London-listed miner ENRC, controlled by a group of Kazakh billionaires, is eager to improve its reputation as details of the nature of its deals – particularly in the Democratic Republic of Congo (DRC) – continue to emerge.
Controversy surrounds ENRC's (Eurasian Natural Resources Corporation) dealings with Israeli businessman Dan Gertler – aka Mr. Grab – who "has become synonymous with 'grabbing and flipping' mining concessions in the war ravaged African nation.
Gertler, 38, used his relationship with DRC president Joseph Kabila and Kabila's now late adviser Augustin Katumba Mwanke to bag mining projects "by stripping from others if necessary, only to sell them on at great profit," according to reports.
ENRC was forced to pay out $1.25 billion to Canadian mining firm First Quantum at the start of the year after the DRC government expropriated First Quantum's copper projects in the country only to sell them onto ENRC via Gertler.
According to some estimates the $1.25 billion was only about half the value some analysts put on First Quantum's smelter, mine and exploration projects before the DRC government and Gertler stepped in.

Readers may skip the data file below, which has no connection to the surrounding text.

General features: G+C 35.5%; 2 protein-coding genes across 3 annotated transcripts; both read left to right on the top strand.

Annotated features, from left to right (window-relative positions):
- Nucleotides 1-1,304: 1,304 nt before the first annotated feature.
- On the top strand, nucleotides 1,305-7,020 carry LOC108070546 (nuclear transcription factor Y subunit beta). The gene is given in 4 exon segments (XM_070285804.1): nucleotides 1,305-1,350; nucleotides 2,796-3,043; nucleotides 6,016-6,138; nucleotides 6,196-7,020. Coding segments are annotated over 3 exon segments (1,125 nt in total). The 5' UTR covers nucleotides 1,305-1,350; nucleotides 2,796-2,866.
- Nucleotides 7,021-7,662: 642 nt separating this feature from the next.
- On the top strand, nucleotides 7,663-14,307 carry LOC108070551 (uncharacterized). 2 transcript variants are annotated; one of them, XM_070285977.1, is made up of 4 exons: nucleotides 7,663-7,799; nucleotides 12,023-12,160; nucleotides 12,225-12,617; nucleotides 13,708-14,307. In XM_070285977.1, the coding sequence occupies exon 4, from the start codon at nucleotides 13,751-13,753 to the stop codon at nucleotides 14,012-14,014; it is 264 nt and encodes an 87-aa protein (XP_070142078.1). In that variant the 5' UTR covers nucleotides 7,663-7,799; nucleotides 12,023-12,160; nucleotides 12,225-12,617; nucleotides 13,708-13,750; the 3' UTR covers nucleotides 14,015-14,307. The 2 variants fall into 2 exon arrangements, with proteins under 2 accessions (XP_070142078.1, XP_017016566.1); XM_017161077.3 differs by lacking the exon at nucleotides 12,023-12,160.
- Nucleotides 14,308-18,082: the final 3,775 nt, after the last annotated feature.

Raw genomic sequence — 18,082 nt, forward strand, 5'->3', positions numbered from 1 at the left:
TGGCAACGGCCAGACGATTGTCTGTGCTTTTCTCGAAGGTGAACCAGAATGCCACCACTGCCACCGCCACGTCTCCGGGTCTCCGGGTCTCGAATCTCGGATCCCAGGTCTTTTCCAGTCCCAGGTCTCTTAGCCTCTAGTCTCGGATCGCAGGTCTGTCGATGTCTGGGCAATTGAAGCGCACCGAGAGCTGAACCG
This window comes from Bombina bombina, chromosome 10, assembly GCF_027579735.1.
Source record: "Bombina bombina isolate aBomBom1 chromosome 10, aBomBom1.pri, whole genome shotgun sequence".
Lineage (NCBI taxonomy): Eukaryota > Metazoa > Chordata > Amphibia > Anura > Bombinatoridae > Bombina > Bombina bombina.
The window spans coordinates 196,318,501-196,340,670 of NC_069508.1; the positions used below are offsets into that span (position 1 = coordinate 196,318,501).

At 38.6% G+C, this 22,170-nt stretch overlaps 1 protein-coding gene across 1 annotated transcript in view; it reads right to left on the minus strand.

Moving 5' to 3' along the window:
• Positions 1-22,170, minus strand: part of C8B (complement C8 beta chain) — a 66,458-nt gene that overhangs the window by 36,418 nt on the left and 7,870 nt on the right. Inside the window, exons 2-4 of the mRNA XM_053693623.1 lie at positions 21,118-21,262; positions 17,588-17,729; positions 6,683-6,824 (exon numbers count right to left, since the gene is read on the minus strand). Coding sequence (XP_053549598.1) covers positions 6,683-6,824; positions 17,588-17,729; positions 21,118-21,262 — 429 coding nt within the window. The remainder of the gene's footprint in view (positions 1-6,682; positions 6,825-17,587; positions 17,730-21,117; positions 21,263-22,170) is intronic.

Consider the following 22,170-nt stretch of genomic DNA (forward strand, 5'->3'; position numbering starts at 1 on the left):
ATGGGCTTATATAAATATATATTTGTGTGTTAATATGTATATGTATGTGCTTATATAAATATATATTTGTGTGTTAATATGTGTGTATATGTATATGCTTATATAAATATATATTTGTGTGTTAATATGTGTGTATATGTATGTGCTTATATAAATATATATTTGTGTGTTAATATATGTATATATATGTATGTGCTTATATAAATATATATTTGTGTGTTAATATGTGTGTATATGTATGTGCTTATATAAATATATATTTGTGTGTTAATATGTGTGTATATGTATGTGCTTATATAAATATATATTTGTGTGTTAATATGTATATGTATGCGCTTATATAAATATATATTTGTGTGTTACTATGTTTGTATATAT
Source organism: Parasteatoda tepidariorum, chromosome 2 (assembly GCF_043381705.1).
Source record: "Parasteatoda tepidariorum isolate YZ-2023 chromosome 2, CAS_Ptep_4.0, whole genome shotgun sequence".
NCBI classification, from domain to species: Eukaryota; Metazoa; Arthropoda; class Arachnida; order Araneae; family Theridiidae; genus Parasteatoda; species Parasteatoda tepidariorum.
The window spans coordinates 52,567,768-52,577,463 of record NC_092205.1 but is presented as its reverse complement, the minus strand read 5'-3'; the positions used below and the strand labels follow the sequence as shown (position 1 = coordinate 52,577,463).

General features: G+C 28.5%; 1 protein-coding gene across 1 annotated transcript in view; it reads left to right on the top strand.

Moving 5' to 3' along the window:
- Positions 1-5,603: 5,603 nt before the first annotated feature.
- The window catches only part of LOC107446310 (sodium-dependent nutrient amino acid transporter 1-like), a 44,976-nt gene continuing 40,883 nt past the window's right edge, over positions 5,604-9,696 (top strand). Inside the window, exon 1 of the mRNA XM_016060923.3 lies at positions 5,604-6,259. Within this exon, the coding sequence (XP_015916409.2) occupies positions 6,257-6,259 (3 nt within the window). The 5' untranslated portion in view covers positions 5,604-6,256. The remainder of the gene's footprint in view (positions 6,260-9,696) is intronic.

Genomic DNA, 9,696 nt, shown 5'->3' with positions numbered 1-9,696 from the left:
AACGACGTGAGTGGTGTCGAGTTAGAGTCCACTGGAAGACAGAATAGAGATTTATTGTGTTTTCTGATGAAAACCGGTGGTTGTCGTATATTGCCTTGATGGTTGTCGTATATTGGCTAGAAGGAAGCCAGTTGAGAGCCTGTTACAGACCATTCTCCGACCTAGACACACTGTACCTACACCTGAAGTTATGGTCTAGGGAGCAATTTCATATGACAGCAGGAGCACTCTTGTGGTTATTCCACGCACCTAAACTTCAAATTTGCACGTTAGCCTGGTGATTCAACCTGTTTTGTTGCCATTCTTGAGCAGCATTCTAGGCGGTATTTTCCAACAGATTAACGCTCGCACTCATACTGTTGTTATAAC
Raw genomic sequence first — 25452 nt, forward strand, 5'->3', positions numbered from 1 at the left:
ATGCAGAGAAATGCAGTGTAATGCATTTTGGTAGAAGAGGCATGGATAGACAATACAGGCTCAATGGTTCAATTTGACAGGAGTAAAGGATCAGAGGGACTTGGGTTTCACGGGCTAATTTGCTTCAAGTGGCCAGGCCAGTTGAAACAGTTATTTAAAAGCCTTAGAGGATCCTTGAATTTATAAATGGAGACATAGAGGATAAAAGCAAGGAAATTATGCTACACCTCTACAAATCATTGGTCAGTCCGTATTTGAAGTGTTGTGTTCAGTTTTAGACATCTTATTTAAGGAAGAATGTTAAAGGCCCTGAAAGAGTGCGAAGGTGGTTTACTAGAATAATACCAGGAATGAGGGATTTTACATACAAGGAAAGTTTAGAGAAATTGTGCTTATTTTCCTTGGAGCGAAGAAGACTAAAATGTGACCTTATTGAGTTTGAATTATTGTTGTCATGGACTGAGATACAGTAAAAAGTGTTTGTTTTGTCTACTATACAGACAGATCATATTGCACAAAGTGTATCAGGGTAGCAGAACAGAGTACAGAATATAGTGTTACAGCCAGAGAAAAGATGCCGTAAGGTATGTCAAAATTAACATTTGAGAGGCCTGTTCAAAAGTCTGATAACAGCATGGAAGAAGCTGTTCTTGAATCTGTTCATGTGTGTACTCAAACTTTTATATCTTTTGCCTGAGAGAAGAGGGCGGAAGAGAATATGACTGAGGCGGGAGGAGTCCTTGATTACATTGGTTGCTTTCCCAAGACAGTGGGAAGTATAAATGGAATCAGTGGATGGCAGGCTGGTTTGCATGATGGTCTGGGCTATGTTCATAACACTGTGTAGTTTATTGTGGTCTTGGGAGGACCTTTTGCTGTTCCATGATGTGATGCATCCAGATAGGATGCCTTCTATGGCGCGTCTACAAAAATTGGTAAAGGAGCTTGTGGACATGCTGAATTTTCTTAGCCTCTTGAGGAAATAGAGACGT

The Mail Online reports ENRC's chairman Mehmet Dalman personally flew to the DRC to "clear-the-air" with Gertler and has now vowed to only deal directly with governments and not middlemen.
Last week The World Gold Council published its conflict-free standard, which aims to restrict production of the precious metal in places where it already fuels or may trigger conflicts and human rights violations. It follows similar rules released in August by the US Securities and Exchange Commission particularly related to the copper, gold and industrial mineral rich DRC.